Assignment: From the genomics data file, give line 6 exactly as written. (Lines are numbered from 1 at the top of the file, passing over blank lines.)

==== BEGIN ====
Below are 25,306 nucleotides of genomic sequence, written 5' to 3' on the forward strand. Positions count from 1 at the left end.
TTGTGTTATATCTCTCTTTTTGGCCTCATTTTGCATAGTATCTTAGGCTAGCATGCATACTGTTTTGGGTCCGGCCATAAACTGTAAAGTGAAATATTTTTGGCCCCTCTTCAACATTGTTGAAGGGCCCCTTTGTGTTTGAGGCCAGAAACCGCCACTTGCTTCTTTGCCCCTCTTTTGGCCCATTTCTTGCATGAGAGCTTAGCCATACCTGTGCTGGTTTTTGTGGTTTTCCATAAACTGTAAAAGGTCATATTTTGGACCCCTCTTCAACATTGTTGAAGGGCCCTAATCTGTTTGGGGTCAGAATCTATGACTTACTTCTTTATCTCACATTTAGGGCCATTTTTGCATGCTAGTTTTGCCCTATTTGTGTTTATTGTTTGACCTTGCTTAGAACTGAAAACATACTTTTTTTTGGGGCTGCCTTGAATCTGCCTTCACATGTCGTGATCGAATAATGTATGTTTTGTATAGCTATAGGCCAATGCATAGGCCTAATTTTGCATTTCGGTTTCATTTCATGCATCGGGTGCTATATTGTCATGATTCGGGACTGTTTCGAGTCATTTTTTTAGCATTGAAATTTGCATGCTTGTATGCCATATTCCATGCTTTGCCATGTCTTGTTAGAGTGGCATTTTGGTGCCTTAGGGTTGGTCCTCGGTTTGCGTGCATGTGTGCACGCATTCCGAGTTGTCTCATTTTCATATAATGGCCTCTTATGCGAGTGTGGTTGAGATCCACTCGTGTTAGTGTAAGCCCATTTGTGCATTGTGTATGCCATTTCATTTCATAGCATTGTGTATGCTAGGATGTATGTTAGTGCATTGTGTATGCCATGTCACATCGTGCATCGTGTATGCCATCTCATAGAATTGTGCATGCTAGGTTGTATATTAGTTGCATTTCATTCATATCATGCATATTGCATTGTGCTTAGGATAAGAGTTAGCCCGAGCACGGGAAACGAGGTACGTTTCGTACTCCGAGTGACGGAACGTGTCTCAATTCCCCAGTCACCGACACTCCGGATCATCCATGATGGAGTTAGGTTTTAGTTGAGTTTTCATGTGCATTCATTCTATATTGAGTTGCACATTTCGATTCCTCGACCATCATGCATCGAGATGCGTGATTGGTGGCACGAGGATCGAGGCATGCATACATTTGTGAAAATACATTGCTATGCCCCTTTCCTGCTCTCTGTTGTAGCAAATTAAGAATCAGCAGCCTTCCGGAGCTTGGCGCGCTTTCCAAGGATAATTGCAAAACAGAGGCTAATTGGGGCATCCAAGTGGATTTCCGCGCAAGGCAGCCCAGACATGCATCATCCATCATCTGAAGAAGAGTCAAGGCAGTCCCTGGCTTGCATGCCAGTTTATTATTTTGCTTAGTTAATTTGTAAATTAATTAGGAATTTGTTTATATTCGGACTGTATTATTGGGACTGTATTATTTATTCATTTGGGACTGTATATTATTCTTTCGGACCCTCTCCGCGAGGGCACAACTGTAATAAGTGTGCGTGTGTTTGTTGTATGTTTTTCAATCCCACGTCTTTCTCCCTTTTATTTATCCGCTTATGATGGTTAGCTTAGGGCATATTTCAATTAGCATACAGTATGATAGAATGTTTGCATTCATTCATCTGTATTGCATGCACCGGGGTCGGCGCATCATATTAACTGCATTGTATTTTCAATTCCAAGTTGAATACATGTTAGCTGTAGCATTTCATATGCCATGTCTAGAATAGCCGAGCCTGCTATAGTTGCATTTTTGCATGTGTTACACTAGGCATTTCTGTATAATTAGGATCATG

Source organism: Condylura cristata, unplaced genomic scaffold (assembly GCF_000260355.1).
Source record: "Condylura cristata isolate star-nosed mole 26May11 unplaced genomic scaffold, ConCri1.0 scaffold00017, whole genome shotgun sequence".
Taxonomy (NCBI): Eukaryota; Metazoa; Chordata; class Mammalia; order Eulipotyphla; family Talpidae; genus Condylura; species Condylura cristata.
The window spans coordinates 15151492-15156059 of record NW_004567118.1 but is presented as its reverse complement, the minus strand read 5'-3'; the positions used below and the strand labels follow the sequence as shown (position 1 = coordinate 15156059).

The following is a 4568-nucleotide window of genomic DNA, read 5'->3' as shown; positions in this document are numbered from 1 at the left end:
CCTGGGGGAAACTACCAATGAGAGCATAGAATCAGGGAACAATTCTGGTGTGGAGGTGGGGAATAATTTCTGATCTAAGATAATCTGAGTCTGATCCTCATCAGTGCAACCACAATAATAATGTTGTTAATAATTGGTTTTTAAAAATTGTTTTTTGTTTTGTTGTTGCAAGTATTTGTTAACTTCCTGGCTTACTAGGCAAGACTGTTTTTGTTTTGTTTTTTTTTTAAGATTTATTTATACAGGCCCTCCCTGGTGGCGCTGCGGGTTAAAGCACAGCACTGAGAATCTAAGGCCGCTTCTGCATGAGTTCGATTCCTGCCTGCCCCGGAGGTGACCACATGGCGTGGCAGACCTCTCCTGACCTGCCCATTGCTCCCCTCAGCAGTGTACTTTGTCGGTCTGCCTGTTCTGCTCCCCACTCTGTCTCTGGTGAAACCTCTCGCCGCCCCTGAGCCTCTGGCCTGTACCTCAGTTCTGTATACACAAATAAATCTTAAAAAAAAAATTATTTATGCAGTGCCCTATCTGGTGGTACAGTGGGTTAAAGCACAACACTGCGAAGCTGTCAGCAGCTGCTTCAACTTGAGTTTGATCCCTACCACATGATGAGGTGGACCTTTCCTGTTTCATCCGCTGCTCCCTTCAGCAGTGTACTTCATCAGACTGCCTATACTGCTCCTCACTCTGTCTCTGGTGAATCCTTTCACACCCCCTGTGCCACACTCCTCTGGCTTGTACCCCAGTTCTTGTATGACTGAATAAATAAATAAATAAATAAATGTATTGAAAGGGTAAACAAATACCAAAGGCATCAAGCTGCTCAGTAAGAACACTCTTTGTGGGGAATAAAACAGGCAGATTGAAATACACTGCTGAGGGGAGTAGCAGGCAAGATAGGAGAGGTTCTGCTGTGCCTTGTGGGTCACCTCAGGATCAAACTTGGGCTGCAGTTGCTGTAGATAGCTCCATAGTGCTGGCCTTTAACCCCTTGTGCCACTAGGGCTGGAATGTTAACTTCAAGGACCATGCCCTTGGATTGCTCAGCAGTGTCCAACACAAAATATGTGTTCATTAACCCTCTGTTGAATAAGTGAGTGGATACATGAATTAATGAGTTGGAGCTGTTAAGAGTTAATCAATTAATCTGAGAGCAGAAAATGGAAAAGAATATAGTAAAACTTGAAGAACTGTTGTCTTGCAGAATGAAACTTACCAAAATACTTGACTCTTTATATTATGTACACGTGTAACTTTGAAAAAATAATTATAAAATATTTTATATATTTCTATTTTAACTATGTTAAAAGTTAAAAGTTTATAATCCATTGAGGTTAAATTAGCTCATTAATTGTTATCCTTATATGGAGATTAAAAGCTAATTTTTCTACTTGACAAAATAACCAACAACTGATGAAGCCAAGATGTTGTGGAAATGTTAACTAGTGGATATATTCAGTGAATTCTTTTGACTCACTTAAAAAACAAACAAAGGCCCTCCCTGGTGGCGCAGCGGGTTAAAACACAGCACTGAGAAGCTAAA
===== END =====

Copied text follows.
The window spans coordinates 15151492-15156059 of record NW_004567118.1 but is presented as its reverse complement, the minus strand read 5'-3'; the positions used below and the strand labels follow the sequence as shown (position 1 = coordinate 15156059).